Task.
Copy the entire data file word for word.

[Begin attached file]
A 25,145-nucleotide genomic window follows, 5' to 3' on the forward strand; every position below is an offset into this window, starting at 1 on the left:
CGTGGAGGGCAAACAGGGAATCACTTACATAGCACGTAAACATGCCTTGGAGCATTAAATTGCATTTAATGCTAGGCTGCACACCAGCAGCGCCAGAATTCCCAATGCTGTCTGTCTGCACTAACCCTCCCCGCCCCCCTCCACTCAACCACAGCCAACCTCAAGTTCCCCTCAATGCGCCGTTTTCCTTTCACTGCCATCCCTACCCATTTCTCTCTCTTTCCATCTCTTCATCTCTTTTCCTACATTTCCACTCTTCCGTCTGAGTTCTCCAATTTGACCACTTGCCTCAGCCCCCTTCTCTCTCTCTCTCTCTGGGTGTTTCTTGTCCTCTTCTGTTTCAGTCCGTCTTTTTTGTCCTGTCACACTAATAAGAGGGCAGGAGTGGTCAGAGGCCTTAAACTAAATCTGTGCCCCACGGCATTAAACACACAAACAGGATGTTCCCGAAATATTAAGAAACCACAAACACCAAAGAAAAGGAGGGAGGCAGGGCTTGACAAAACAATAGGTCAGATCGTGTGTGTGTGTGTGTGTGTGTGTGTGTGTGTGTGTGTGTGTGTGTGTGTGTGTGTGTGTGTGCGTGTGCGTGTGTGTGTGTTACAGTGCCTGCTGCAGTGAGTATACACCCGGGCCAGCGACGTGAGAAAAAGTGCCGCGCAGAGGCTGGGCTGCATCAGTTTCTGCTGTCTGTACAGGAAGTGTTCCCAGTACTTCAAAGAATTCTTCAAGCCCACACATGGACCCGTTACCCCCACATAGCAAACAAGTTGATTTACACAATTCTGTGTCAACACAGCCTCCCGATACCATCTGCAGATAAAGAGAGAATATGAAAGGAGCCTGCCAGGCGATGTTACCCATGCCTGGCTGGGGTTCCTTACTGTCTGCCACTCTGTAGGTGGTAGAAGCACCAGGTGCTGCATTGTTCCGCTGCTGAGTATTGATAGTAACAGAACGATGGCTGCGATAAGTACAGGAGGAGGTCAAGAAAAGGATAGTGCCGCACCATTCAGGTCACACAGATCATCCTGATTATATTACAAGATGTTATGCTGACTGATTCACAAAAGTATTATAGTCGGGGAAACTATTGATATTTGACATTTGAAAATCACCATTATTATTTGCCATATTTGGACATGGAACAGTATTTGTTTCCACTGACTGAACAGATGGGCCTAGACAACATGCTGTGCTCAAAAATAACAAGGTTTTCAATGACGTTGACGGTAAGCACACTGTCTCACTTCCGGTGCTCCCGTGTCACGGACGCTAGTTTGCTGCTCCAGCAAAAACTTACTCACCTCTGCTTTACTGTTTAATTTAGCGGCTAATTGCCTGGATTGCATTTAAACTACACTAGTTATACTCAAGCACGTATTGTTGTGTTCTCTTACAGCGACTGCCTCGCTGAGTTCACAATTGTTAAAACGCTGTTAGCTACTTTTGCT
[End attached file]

A 25,145-nucleotide genomic window follows, 5' to 3' on the forward strand; every position below is an offset into this window, starting at 1 on the left:
CGTGGAGGGCAAACAGGGAATCACTTACATAGCACGTAAACATGCCTTGGAGCATTAAATTGCATTTAATGCTAGGCTGCACACCAGCAGCGCCAGAATTCCCAATGCTGTCTGTCTGCACTAACCCTCCCCGCCCCCCTCCACTCAACCACAGCCAACCTCAAGTTCCCCTCAATGCGCCGTTTTCCTTTCACTGCCATCCCTACCCATTTCTCTCTCTTTCCATCTCTTCATCTCTTTTCCTACATTTCCACTCTTCCGTCTGAGTTCTCCAATTTGACCACTTGCCTCAGCCCCCTTCTCTCTCTCTCTCTCTGGGTGTTTCTTGTCCTCTTCTGTTTCAGTCCGTCTTTTTTGTCCTGTCACACTAATAAGAGGGCAGGAGTGGTCAGAGGCCTTAAACTAAATCTGTGCCCCACGGCATTAAACACACAAACAGGATGTTCCCGAAATATTAAGAAACCACAAACACCAAAGAAAAGGAGGGAGGCAGGGCTTGACAAAACAATAGGTCAGATCGTGTGTGTGTGTGTGTGTGTGTGTGTGTGTGTGTGTGTGTGTGTGTGTGTGTGTGTGTGTGTGCGTGTGCGTGTGTGTGTGTTACAGTGCCTGCTGCAGTGAGTATACACCCGGGCCAGCGACGTGAGAAAAAGTGCCGCGCAGAGGCTGGGCTGCATCAGTTTCTGCTGTCTGTACAGGAAGTGTTCCCAGTACTTCAAAGAATTCTTCAAGCCCACACATGGACCCGTTACCCCCACATAGCAAACAAGTTGATTTACACAATTCTGTGTCAACACAGCCTCCCGATACCATCTGCAGATAAAGAGAGAATATGAAAGGAGCCTGCCAGGCGATGTTACCCATGCCTGGCTGGGGTTCCTTACTGTCTGCCACTCTGTAGGTGGTAGAAGCACCAGGTGCTGCATTGTTCCGCTGCTGAGTATTGATAGTAACAGAACGATGGCTGCGATAAGTACAGGAGGAGGTCAAGAAAAGGATAGTGCCGCACCATTCAGGTCACACAGATCATCCTGATTATATTACAAGATGTTATGCTGACTGATTCACAAAAGTATTATAGTCGGGGAAACTATTGATATTTGACATTTGAAAATCACCATTATTATTTGCCATATTTGGACATGGAACAGTATTTGTTTCCACTGACTGAACAGATGGGCCTAGACAACATGCTGTGCTCAAAAATAACAAGGTTTTCAATGACGTTGACGGTAAGCACACTGTCTCACTTCCGGTGCTCCCGTGTCACGGACGCTAGTTTGCTGCTCCAGCAAAAACTTACTCACCTCTGCTTTACTGTTTAATTTAGCGGCTAATTGCCTGGATTGCATTTAAACTACACTAGTTATACTCAAGCACGTATTGTTGTGTTCTCTTACAGCGACTGCCTCGCTGAGTTCACAATTGTTAAAACGCTGTTAGCTACTTTTGCT